BoJack Horseman and positive representations of asexuality
By: Joel Turner
Three years into my six-year relationship, I realised I was (and am) asexual. I’d been grappling with my sexual identity for a long time before that, without really knowing what I was. I knew I wasn’t gay, but that’s about the only option outside of the suburban heteronormativity that I was aware of. I didn’t have sex or enter a relationship until I was 27, but I felt for years before that sex was something I wanted. It wasn’t even a question, was it? I didn’t even think to challenge that notion, until I found myself in that relationship.
At first, it was all normal. In hindsight, though, we were pretty tame as far as new-relationship sex went. It was occasional, simple and perfectly fine. It wasn’t until a few months in, when I could be honest enough with my partner to admit how awkward sexual advances made me feel, that we started to process my lack of interest in sex.
It was toughest on her, and still can be. Where I’m at a sexual low-ebb, she’s got a healthy sexual appetite, and my half-hearted attempts and repeated rejection were tough on her. I hated denying her, but I couldn’t pretend to want it as much as she did.
So it wasn’t a surprise to either of us when I read the Asexuality Visibility and Education Network’s (AVEN) frequently asked questions, and understood myself with shocking clarity. The only shame is that it took me so long to see the truth about myself, and the way that learning taxed our relationship.
It’s not really shocking that I never considered asexuality before. When I was young and wondering, I barely knew what it meant to be asexual – I had images of doll-smooth bodies and complete emotional detachment. Sex is so bound up in our idea of what it means to be human that asexuality seems inhuman, a mannequin pretending to be a person. The few asexual people in pop culture tend to reinforce that — dispassionate sociopaths removed from their basic human urges (Dexter, Sherlock Holmes), or people so damaged by trauma that they could no longer function properly (Mysterious Skin). None of those are true of me, so I had to make do with the sometimes sex-averse Liz Lemon to comfort myself.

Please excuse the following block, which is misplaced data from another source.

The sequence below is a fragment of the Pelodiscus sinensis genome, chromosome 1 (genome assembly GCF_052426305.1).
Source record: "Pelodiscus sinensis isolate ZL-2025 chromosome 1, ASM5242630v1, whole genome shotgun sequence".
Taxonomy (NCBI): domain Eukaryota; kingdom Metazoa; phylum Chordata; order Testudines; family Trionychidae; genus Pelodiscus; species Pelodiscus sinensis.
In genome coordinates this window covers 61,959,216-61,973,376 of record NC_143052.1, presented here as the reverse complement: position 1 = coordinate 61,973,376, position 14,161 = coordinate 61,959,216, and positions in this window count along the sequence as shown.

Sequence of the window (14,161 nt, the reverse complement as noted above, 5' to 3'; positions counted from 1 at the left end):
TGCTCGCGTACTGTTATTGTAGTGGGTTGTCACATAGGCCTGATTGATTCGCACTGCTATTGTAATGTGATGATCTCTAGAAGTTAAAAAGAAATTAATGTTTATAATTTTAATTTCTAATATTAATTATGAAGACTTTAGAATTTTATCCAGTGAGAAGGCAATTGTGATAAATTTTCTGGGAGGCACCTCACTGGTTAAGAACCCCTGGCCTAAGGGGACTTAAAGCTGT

It wasn’t until last year, in the third season of BoJack Horseman, that I finally saw an asexual character with whom I resonated, and it was NOT where I’d expected. Todd Chavez started out as comic relief opposite BoJack, the self-destructive washed-up sitcom star, but the latest season showed a different side of him, one that meant more to me than I knew.
I saw Todd getting anxious when an old flame, Emily, started hitting on him. I saw him make excuses to get out of the room when the sexual tension started rising. In his cartoon eyes, I could see him looking for a way to stop this without hurting Emily, for whom he cares deeply. So when, in the final moments of the season, he tells her that he’s not gay, or straight, but “I think I’m nothing”, I burst into tears.
Maybe in the fourth season, Todd will get to explicitly confirm his asexuality. It won’t matter to me; I already know. I just wish I’d known ten years earlier, and maybe saved my partner and me from the heartache of slowly, clumsily coming to terms with myself.
Joel is a Melbourne-based writer, podcaster and pop-culture critic. Their gender is “Rhea Butcher wearing plaid”. You can follow them on Twitter: @gingerBFG
- By Jess Desaulniers-Lea
- By Gabrielle Ryan
- By Nicole Brinkley
- By Charlie Brophy
- “When are you going to stop writing about [Insert issue]?” An author’s guide to writing about your own oppression, part twoBy Charles O'Grady
- “When are you going to stop writing about [insert issue]?” – an author’s guide to writing about your own oppressionBy Charles O'Grady
- By Suzanne Verrall
- By Kirsty Webeck